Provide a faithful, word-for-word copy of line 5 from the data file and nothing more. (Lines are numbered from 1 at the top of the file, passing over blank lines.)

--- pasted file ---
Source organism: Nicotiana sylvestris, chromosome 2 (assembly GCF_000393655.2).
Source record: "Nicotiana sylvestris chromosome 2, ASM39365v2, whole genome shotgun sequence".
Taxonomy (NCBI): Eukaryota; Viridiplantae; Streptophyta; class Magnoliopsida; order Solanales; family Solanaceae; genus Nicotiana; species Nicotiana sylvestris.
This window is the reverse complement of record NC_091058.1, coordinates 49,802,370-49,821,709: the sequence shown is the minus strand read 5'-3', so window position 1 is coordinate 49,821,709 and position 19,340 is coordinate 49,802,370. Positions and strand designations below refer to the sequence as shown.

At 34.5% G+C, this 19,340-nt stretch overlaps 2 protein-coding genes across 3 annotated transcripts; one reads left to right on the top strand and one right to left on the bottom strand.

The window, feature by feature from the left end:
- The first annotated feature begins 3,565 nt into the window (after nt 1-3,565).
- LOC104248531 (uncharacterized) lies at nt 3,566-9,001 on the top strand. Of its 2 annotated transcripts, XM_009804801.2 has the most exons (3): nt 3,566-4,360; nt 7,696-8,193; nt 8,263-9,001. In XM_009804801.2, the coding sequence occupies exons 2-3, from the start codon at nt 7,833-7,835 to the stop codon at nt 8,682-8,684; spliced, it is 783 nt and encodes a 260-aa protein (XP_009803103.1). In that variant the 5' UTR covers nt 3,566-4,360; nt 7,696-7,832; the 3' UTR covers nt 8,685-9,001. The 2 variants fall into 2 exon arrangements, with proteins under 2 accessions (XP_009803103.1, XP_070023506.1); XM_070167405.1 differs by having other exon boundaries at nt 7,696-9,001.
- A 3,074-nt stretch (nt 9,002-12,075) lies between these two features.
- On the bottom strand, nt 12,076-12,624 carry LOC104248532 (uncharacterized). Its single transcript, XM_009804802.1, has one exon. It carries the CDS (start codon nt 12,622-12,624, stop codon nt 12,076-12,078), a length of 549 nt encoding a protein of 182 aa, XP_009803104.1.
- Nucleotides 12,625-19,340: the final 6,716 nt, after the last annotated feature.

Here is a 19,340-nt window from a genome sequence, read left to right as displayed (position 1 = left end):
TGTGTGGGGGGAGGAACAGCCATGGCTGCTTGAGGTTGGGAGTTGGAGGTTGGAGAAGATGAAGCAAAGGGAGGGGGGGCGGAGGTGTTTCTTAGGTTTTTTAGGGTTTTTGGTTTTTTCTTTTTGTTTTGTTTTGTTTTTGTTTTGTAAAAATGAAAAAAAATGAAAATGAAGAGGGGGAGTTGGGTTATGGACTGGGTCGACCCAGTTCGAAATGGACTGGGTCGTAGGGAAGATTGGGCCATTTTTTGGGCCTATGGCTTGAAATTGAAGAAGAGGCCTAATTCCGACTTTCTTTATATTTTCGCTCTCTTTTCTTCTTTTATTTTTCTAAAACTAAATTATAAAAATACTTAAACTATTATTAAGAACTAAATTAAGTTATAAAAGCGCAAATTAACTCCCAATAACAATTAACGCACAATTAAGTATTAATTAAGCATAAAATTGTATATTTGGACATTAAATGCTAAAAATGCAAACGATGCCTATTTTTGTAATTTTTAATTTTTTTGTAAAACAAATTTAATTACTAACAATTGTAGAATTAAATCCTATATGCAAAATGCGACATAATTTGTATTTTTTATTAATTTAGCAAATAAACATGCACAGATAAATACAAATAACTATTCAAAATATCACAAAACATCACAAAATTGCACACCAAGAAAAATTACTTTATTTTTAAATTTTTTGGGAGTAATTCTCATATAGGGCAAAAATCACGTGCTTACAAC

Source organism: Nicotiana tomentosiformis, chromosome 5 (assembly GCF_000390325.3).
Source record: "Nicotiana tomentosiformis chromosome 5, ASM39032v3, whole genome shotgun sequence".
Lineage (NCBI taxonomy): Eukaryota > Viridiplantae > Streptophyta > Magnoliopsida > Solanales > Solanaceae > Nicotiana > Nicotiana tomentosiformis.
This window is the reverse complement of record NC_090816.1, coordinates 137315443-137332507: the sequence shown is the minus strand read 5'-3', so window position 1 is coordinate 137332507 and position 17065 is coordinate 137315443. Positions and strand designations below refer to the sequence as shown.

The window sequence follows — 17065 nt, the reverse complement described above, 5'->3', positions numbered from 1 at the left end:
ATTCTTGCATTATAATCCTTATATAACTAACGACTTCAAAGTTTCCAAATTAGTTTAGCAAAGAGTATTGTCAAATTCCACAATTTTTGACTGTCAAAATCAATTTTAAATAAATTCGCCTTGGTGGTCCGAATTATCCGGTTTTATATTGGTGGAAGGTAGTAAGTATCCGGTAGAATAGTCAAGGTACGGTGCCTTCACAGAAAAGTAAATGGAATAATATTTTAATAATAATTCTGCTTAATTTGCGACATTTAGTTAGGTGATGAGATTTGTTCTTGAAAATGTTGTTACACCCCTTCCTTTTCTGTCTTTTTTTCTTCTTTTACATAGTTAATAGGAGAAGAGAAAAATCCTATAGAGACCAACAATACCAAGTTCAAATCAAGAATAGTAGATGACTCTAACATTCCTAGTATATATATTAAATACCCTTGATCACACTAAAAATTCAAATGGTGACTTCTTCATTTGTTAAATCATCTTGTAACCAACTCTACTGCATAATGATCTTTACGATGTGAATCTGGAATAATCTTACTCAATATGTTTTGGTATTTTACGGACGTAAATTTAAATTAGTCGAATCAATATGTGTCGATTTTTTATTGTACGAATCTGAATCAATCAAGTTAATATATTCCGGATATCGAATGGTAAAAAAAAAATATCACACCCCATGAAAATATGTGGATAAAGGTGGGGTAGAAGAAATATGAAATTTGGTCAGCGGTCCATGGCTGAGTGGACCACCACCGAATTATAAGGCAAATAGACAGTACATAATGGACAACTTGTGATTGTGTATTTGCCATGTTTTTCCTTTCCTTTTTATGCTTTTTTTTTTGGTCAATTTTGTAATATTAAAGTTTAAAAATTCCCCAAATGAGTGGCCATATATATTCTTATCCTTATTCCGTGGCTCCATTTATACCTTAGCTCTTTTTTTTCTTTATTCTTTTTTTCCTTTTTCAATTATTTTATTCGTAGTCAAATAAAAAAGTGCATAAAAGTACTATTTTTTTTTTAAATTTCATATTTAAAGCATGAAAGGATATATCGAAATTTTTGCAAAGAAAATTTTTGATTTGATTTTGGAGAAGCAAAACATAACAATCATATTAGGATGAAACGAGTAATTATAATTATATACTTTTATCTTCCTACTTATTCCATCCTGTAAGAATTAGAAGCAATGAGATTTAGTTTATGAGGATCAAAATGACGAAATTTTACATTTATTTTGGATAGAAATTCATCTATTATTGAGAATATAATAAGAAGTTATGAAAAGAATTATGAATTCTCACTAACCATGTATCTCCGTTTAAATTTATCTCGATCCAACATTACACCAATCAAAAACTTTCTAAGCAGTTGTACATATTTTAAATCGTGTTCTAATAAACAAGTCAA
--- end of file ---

At 34.5% G+C, this 19,340-nt stretch overlaps 2 protein-coding genes across 3 annotated transcripts; one reads left to right on the top strand and one right to left on the bottom strand.